The Art Nouveau period was rich in free flowing designs featuring
animals, flowers, and themes inspired by nature. The period began in
the early 1890s and was influenced by the symbolist movement in art
and literature. The Nouveau approach to art and design emphasized
figurative subject matter, imagination, and expressive quality which
contrasted with the older, more rigid, Victorian styles.
A premier jewelry designed of the period was Rene' Lalique of Paris.
His creations were remarkable for their imagination. The motifs most
often used were based on nature, mystical design, and exotic Oriental
Enamel was used by the artists of the Noveau period in a style and
manner that was new and exciting. The color range expanded to include
nearly every shade imaginable and techniques such as plique-a-jour,
niello, and champleve' were perfected by the artists' of the period.
The Art Nouveau movement also used symbolism as a main part of the
design (Figures 4, 5 and 6.) By using certain figures from the natural
or spiritual world, the art and jewel objects took on an expressive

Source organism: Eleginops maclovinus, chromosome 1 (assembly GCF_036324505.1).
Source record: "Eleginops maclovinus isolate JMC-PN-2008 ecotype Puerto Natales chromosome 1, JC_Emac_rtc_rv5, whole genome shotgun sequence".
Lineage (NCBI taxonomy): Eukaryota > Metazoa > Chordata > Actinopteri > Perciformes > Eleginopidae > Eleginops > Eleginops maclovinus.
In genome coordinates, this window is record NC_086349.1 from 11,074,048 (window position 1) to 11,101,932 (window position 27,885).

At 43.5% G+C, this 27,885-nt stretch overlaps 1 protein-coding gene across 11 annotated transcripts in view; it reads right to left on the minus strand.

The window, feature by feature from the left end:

quality that represented a certain emotion or mood. Flowers were
thought to have a language of their own. The rose, for example,
represented youth and beauty, while the lily-of-the-valley was
recognized as a symbol of happiness. Animal figures were also
associated with certain emotions. A popular motif was the salamander,
which was thought to be able to live in fire and therefore became a
symbol of passionate love.
Figure 2B, right and below. Signed Huegenin
Niello watch cases are unique in that they exhibit influences of both
the Art Nouveau and Art Deco schools. The Art Deco period dated from
1925 to the 1940s and the designs emphasized geometric shapes,
chromatic contrast, and linear styling (Figures 7 and 8.) With the
discovery of Tutankhamen in 1922, designers began using scarabs,
obelisks, and other motifs drawn from the ancient Egyptian arts. The